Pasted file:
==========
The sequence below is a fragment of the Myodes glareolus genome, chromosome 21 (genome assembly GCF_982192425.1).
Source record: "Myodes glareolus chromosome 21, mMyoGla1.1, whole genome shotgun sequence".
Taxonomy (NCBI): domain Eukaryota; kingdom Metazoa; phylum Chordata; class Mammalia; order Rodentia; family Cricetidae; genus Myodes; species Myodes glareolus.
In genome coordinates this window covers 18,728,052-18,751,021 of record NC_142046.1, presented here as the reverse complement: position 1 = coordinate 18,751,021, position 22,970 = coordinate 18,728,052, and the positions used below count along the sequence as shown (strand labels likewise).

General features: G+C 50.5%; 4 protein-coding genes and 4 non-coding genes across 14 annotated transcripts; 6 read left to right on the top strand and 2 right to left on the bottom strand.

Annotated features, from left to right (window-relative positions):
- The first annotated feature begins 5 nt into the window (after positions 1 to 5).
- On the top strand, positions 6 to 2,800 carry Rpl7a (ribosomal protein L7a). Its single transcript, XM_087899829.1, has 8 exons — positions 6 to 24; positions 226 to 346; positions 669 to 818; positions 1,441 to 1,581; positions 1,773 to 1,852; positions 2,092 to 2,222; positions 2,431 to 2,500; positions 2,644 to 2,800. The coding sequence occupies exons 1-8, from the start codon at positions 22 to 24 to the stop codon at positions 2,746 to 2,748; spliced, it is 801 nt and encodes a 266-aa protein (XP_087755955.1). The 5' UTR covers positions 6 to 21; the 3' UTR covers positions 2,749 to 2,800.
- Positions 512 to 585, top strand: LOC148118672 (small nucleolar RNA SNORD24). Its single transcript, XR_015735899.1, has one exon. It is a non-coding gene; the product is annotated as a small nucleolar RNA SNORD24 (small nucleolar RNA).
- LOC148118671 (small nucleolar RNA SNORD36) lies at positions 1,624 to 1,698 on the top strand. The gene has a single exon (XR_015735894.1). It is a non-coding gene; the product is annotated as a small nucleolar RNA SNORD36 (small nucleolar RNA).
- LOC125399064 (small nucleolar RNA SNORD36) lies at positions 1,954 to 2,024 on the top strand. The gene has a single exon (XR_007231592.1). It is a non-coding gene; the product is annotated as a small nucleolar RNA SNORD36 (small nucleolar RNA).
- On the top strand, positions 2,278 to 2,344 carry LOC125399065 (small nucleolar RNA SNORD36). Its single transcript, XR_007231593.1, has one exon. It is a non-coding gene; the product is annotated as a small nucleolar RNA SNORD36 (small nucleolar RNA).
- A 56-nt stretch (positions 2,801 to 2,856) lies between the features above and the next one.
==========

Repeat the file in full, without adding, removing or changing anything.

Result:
The sequence below is a fragment of the Myodes glareolus genome, chromosome 21 (genome assembly GCF_982192425.1).
Source record: "Myodes glareolus chromosome 21, mMyoGla1.1, whole genome shotgun sequence".
Taxonomy (NCBI): domain Eukaryota; kingdom Metazoa; phylum Chordata; class Mammalia; order Rodentia; family Cricetidae; genus Myodes; species Myodes glareolus.
In genome coordinates this window covers 18,728,052-18,751,021 of record NC_142046.1, presented here as the reverse complement: position 1 = coordinate 18,751,021, position 22,970 = coordinate 18,728,052, and the positions used below count along the sequence as shown (strand labels likewise).

General features: G+C 50.5%; 4 protein-coding genes and 4 non-coding genes across 14 annotated transcripts; 6 read left to right on the top strand and 2 right to left on the bottom strand.

Annotated features, from left to right (window-relative positions):
- The first annotated feature begins 5 nt into the window (after positions 1 to 5).
- On the top strand, positions 6 to 2,800 carry Rpl7a (ribosomal protein L7a). Its single transcript, XM_087899829.1, has 8 exons — positions 6 to 24; positions 226 to 346; positions 669 to 818; positions 1,441 to 1,581; positions 1,773 to 1,852; positions 2,092 to 2,222; positions 2,431 to 2,500; positions 2,644 to 2,800. The coding sequence occupies exons 1-8, from the start codon at positions 22 to 24 to the stop codon at positions 2,746 to 2,748; spliced, it is 801 nt and encodes a 266-aa protein (XP_087755955.1). The 5' UTR covers positions 6 to 21; the 3' UTR covers positions 2,749 to 2,800.
- Positions 512 to 585, top strand: LOC148118672 (small nucleolar RNA SNORD24). Its single transcript, XR_015735899.1, has one exon. It is a non-coding gene; the product is annotated as a small nucleolar RNA SNORD24 (small nucleolar RNA).
- LOC148118671 (small nucleolar RNA SNORD36) lies at positions 1,624 to 1,698 on the top strand. The gene has a single exon (XR_015735894.1). It is a non-coding gene; the product is annotated as a small nucleolar RNA SNORD36 (small nucleolar RNA).
- LOC125399064 (small nucleolar RNA SNORD36) lies at positions 1,954 to 2,024 on the top strand. The gene has a single exon (XR_007231592.1). It is a non-coding gene; the product is annotated as a small nucleolar RNA SNORD36 (small nucleolar RNA).
- On the top strand, positions 2,278 to 2,344 carry LOC125399065 (small nucleolar RNA SNORD36). Its single transcript, XR_007231593.1, has one exon. It is a non-coding gene; the product is annotated as a small nucleolar RNA SNORD36 (small nucleolar RNA).
- A 56-nt stretch (positions 2,801 to 2,856) lies between the features above and the next one.